New Changes to Ease the Filing of Financial Aid Forms
September, 2015 Financial experts have had their hands full recently observing all the changes that have gone into the forms necessary for filing for federal student aid. As a common theme, they have all encountered the same standard piece of advice that parents need to push up college planning. Millions of families across the U.S. will eventually face off with filling out the Free Application for Federal Student Aid, known as FAFSA, for their children aspiring to attend and graduate from college. The FAFSA gathers detailed information from families in order to assess a family’s ability to pay for college expenses, and then uses that information to determine the loan and grant amount to bridge the financial gap.
In September 2015, the Obama Administration (http://www.nasfaa.org/uploads/documents/ppy_factsheet.pdf) revealed two new changes that aim to not only ease the process of applying for federal student aid, but also to allow for more timely communication of household financial information. For the first change, beginning in 2016, students will have access to FAFSA as early as October of the year before a student would embark for college, moving back three months from January, giving students a greater window to relieve deadline pressure. For the second change, the FAFSA will use tax information based on the last time a family had filed taxes instead of the current tax year, since current information can change and require revisions on official forms. These changes will allow students to apply for federal aid with fixed tax information to give financial aid administrators a better use of financial aid management and an understanding of how much aid to award. These changes will start on October 1, 2016 for students applying for the 2017-2018 academic year.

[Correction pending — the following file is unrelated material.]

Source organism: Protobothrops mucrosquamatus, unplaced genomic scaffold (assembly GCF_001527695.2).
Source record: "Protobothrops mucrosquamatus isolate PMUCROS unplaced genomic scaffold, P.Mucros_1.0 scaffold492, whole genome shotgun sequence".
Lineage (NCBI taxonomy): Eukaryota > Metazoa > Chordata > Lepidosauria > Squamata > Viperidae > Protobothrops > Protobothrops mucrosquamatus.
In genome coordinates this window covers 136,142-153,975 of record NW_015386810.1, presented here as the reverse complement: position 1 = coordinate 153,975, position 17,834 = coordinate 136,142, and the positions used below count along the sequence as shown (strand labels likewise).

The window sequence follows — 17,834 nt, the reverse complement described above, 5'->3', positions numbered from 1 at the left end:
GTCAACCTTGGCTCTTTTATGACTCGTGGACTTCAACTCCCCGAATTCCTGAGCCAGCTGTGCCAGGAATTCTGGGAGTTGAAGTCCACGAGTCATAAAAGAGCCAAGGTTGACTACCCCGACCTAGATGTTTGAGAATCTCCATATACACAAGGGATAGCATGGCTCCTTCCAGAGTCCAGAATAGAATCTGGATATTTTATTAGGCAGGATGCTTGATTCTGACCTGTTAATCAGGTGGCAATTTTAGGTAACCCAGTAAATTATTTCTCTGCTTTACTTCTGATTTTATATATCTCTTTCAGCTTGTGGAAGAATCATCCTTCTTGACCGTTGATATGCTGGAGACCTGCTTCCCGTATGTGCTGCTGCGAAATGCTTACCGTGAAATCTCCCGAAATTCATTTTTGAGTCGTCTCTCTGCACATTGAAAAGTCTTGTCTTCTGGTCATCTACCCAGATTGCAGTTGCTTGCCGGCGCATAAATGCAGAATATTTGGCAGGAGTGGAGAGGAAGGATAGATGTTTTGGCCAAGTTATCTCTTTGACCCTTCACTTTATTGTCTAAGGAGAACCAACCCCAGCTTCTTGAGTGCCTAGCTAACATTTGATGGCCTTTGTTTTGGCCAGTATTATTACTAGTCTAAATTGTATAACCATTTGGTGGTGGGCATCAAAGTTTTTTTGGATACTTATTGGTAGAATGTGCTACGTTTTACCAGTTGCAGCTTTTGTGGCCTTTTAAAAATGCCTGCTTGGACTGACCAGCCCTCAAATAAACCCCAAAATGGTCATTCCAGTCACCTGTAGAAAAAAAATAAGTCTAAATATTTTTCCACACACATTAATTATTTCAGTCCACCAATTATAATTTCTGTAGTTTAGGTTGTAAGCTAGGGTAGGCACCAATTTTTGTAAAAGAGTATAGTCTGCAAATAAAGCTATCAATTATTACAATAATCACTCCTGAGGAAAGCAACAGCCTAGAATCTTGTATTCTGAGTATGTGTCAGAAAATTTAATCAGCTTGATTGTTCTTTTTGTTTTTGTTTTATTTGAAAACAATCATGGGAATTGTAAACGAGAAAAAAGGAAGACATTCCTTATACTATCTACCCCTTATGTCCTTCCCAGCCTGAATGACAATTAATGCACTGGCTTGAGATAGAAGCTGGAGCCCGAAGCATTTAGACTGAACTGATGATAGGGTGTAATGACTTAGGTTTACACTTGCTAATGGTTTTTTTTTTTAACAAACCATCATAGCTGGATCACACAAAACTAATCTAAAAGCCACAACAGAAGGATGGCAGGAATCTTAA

Despite the FAFSA feeling like an arduous task, these changes may have a profound effect on how many students start to file for federal student aid by encouraging students to finally apply and claim financial aid. According to data from EdVisors.com, up to two million students did not file a FAFSA in the 2011-2012 academic year, despite clearly possessing the eligibility for aid. Mark Kantrowitz, publisher of EdVisors, said parents need to assess the pros and cons of “artificially increasing” their annual income by identifying capital gains, taking distributions through retirement plans, and other steps during the base tax year used for determining financial aid. In FAFSA terms, higher income translates to a higher expected family contribution. While Kantrowitz has also advised that, he says that “now it has to be pushed up by a year.” Under the new changes, the FAFSA tax year will run from January 1 of a student’s high school sophomore year to December 31 of the junior year.
Financial aid writer, author, and consultant Ben Kaplan recommends that families start getting familiar with scholarship applications and college admission forms by September of senior year. “Families will need to measure their time more efficiently during the September rush period,” Kaplan said. However, Kal Chany, co-author of the Princeton Review’s annual “Paying for College Without Going Broke,” believes that many institutions will base their awards with earlier FAFSA submissions. Chany also does not believe that institutions will push up admission acceptance letters. When inquired about the FAFSA changes, Chany stated they might also create “unintended consequences of students turning in the forms early and being discouraged” by the financial numbers from going to college.